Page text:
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Why “Honest”?

27 January 2010 3 comments

So why is this blog called “The Honest Rhetorician” anyway?  What’s a rhetorician and why is it significant that he be honest?

Well, let me change the subject for a second.  If you google the word “rhetoric,” you will instantly be met with a barrage of academic definitions and discussions, a sampling of which I have provided here:

Along with grammar and logic or dialectic, rhetoric is one of the three ancient arts of discourse. – http://en.wikipedia.org/wiki/Rhetoric

Aristotle’s rhetoric has had an enormous influence on the development of the art of rhetoric. – http://plato.stanford.edu/entries/aristotle-rhetoric/

In its long and vigorous history rhetoric has enjoyed many definitions, accommodated differing purposes, and varied widely in what it included. – http://rhetoric.byu.edu/encompassing%20terms/rhetoric.htm

Yay. OK, now you click on “News” to find recent mentions of the word “rhetoric” in the news.  Here are the sort of headlines you might see:

America needs reality, not soaring rhetoric, from Obama

Begala: McDonnell’s rhetoric rings false

Obama to address nation tonight; residents want answers, not ‘more rhetoric’

Those are just small snippets in both cases, but hopefully you get the picture:  that we’re looking at vastly different ideas of what “rhetoric” means.  Now let’s take you, the average reader (OK, so you’re not average; neither is anyone else, but for the purposes of this discussion, that doesn’t matter).  If you ever think of rhetoric at all, chances are you think of it more as a smokescreen than an art.  That’s because the only place it is regularly used these days is in politics, where partisans will accuse each other of attempting to hide poor leadership through “empty rhetoric.”

If you listen to the politicians, you will come to view rhetoric as

Rhetoric (rět’ər-ĭk), n. The practice of giving speeches designed to make you think the speaker is a wonderful person doing a wonderful job when in fact he’s so far from great leadership that he wouldn’t recognize it if his plane crashed into Mount Rushmore.

This negative view of rhetoric is nothing new; Plato once compared rhetoric to clever cookery that masks a dish of spoiled food.  But I disagree with Plato — and the politicians.  I think rhetoric is a valuable tool.  Like all tools, it can be used for good or for bad.  It’s certainly worth learning how to use.

That’s what I’m doing, and what I invite you to do with me.  In the course of this blog (Lord willing), I’m going to try to nail down precisely what rhetoric is and why it’s important for everyone to know and use effectively.  I call the blog “The Honest Rhetorician” as a reminder that rhetoric is so much more than what the politicians and columnists say — and that it’s possible to speak (or write) rhetoric honestly.

No, it really isn’t an oxymoron.

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Categories: rhetoric

Of Rhetoric and Writing

26 January 2010 1 comment

A guest post by my wife, Lana:

Is Rhetoric just a fancy word for ‘writing’?  (I hope not; otherwise UAFS’  “Rhetoric AND Writing.” degree contains a hated Redundancy – one of the worst beasts a writer can face.)  The two words are certainly very similar in their denotation, but as Dr. Jennings – infamous teacher of HEL – once said, there are no perfect synonyms in the English language. Rhetoric and writing have many overlaps, but are not precisely the same thing. Well actually, they are the same in some people’s minds. Rhetoric is one of those words whose definition scholars debate. Some would say any use of language is rhetoric. I’m more exclusivist.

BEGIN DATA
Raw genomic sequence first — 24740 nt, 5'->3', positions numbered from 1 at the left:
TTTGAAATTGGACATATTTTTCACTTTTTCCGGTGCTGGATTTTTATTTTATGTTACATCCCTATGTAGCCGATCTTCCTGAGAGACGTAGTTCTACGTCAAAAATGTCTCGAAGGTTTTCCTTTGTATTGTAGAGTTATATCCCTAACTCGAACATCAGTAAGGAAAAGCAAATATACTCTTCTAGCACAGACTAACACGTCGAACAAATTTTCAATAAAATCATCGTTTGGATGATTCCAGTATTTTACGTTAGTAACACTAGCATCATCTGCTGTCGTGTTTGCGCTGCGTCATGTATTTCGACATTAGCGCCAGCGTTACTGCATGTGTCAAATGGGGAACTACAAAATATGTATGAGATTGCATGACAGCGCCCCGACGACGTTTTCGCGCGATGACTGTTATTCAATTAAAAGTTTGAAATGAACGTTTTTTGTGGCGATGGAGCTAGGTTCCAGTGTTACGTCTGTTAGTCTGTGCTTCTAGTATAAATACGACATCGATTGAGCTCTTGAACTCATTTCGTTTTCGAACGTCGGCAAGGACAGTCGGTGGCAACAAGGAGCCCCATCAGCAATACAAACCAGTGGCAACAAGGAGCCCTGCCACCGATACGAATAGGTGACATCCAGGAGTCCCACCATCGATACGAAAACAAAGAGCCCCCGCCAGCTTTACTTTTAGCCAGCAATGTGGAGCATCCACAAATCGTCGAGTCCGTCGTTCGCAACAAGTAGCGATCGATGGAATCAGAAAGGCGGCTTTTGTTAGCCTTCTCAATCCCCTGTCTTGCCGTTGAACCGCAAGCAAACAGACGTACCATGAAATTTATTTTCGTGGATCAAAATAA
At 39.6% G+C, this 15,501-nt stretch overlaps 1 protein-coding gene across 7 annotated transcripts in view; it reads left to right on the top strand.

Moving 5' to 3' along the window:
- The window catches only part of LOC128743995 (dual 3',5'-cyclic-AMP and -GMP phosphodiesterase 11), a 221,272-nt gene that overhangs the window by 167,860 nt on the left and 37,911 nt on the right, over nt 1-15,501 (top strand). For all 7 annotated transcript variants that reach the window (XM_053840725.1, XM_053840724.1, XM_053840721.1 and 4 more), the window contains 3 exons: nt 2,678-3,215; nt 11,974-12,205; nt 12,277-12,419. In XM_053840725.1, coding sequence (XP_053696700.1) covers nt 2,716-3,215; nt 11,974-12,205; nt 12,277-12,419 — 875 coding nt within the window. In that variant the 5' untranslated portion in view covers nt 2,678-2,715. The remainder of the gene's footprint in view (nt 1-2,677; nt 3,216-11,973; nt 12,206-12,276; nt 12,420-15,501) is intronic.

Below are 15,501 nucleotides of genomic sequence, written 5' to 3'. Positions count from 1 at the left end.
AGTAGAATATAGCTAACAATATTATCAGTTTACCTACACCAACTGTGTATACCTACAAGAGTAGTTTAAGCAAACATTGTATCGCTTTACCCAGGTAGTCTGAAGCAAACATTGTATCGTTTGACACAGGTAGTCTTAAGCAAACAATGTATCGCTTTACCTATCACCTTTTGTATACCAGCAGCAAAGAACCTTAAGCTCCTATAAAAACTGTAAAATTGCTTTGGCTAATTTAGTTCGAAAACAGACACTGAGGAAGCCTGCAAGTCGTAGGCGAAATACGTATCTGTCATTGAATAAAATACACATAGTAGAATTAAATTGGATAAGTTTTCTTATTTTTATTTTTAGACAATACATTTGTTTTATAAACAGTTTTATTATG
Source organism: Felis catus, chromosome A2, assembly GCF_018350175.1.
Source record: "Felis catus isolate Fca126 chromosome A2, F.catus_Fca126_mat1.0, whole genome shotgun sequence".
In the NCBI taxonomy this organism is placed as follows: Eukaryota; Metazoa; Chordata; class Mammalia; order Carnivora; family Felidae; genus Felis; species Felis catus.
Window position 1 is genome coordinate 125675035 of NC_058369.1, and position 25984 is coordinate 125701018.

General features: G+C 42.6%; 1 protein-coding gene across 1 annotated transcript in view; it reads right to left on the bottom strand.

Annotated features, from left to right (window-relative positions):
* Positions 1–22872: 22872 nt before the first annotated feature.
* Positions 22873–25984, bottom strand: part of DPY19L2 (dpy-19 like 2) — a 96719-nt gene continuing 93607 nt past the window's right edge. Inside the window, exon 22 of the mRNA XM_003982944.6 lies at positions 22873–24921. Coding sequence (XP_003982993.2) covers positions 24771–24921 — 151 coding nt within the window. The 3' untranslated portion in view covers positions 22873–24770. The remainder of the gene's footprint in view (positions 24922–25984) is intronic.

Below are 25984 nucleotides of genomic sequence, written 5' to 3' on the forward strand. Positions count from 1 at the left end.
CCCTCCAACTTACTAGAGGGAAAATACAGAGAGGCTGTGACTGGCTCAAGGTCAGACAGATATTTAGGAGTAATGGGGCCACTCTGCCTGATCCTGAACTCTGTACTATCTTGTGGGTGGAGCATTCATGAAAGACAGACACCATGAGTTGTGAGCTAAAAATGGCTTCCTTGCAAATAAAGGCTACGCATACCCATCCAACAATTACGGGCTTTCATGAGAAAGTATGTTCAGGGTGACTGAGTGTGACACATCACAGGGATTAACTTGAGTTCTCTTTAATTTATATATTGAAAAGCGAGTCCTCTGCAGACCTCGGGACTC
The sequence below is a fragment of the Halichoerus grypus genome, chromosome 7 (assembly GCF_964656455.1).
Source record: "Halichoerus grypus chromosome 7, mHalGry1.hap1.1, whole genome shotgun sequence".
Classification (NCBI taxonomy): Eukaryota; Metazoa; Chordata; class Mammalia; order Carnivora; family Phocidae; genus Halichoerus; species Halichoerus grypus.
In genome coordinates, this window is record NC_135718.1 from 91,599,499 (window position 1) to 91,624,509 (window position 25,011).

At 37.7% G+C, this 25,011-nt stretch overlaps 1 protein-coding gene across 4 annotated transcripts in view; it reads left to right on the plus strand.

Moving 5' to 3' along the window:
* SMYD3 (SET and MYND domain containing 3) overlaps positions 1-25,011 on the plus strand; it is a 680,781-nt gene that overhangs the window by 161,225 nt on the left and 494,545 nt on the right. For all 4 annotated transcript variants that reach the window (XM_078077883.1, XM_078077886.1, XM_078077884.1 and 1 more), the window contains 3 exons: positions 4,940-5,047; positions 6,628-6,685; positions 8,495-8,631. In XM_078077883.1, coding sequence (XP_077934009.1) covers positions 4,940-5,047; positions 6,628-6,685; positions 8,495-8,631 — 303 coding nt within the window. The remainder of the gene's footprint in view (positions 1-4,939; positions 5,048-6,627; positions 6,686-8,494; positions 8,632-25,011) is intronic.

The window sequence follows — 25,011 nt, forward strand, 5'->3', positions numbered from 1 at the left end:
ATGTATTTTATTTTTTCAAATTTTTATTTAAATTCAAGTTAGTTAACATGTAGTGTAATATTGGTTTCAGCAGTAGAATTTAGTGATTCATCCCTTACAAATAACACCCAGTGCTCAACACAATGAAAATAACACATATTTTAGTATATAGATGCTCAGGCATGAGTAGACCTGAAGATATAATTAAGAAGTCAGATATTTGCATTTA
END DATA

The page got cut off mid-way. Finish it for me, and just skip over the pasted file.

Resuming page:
Rhetoric is an Art form which uses Language – the spoken or written Word – to produce Reactions. It differs from writing in that it is more artful and deliberate than writing necessarily is. Writing, in its broadest sense, contains what I would call rhetoric and also what I would call, for lack of a better term ‘just writing’. I’m not trying to be a snob, just trying to make the term rhetoric more useful. A short mindless chat on gmail, a freewrite journal entry, a facebook status update, a shopping list, an instruction manual – those things I would not consider ‘Rhetoric’.  But the lines are blurry. A chat thoughtfully written to encourage or enlighten, a pondering status update (believe it or not, Art exists on facebook!) – I would include these in my definition of Rhetoric. An essay or speech would easily fall into the category.

Rhetoric is, in my mind, more or a creative act than ‘just speaking’ or ‘just writing’.

This may not help very much, but abstract words are hard to define – it’s much easier to explore them and see where they fit and where they don’t.

But still, words need definitions. Here’s the one Luke and I came up with during his last semester of school, after many readings of and about Rhetoric:

Rhetoric is a purposeful and creative reaction that uses language to produce a specific change in the way the audience thinks or feels.

Lord willing, we will explore the meaning and importance of rhetoric in blog posts for years to come.

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